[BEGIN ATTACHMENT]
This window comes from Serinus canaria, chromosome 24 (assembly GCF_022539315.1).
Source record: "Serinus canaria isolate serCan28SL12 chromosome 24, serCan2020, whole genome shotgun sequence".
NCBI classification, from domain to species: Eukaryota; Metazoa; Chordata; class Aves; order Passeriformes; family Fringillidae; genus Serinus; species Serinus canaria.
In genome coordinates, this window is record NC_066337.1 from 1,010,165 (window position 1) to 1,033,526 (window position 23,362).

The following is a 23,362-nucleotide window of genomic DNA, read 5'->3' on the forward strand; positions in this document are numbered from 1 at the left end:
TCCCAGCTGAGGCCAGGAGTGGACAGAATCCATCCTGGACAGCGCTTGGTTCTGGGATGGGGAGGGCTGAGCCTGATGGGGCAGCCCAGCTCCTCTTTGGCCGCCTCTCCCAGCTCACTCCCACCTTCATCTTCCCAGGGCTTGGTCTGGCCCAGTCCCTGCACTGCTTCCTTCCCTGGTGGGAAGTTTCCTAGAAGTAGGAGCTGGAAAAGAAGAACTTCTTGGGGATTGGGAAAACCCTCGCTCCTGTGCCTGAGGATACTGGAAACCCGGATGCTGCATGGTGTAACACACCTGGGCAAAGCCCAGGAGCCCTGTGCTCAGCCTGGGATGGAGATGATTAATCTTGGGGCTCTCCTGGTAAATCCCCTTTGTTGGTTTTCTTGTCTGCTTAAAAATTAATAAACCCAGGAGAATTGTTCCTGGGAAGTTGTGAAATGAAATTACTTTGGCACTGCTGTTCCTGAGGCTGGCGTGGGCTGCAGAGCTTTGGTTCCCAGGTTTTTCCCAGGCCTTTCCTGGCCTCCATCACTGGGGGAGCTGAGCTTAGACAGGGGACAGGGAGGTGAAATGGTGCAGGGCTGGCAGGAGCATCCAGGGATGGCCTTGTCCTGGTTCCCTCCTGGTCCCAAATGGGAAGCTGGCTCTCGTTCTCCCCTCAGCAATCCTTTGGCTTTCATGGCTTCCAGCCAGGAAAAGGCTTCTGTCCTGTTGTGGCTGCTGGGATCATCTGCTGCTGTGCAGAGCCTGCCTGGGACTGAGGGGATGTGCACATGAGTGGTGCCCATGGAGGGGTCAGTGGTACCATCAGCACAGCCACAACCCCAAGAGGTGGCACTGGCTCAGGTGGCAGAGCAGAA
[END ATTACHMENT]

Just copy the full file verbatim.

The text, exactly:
This window comes from Serinus canaria, chromosome 24 (assembly GCF_022539315.1).
Source record: "Serinus canaria isolate serCan28SL12 chromosome 24, serCan2020, whole genome shotgun sequence".
NCBI classification, from domain to species: Eukaryota; Metazoa; Chordata; class Aves; order Passeriformes; family Fringillidae; genus Serinus; species Serinus canaria.
In genome coordinates, this window is record NC_066337.1 from 1,010,165 (window position 1) to 1,033,526 (window position 23,362).

The following is a 23,362-nucleotide window of genomic DNA, read 5'->3' on the forward strand; positions in this document are numbered from 1 at the left end:
TCCCAGCTGAGGCCAGGAGTGGACAGAATCCATCCTGGACAGCGCTTGGTTCTGGGATGGGGAGGGCTGAGCCTGATGGGGCAGCCCAGCTCCTCTTTGGCCGCCTCTCCCAGCTCACTCCCACCTTCATCTTCCCAGGGCTTGGTCTGGCCCAGTCCCTGCACTGCTTCCTTCCCTGGTGGGAAGTTTCCTAGAAGTAGGAGCTGGAAAAGAAGAACTTCTTGGGGATTGGGAAAACCCTCGCTCCTGTGCCTGAGGATACTGGAAACCCGGATGCTGCATGGTGTAACACACCTGGGCAAAGCCCAGGAGCCCTGTGCTCAGCCTGGGATGGAGATGATTAATCTTGGGGCTCTCCTGGTAAATCCCCTTTGTTGGTTTTCTTGTCTGCTTAAAAATTAATAAACCCAGGAGAATTGTTCCTGGGAAGTTGTGAAATGAAATTACTTTGGCACTGCTGTTCCTGAGGCTGGCGTGGGCTGCAGAGCTTTGGTTCCCAGGTTTTTCCCAGGCCTTTCCTGGCCTCCATCACTGGGGGAGCTGAGCTTAGACAGGGGACAGGGAGGTGAAATGGTGCAGGGCTGGCAGGAGCATCCAGGGATGGCCTTGTCCTGGTTCCCTCCTGGTCCCAAATGGGAAGCTGGCTCTCGTTCTCCCCTCAGCAATCCTTTGGCTTTCATGGCTTCCAGCCAGGAAAAGGCTTCTGTCCTGTTGTGGCTGCTGGGATCATCTGCTGCTGTGCAGAGCCTGCCTGGGACTGAGGGGATGTGCACATGAGTGGTGCCCATGGAGGGGTCAGTGGTACCATCAGCACAGCCACAACCCCAAGAGGTGGCACTGGCTCAGGTGGCAGAGCAGAA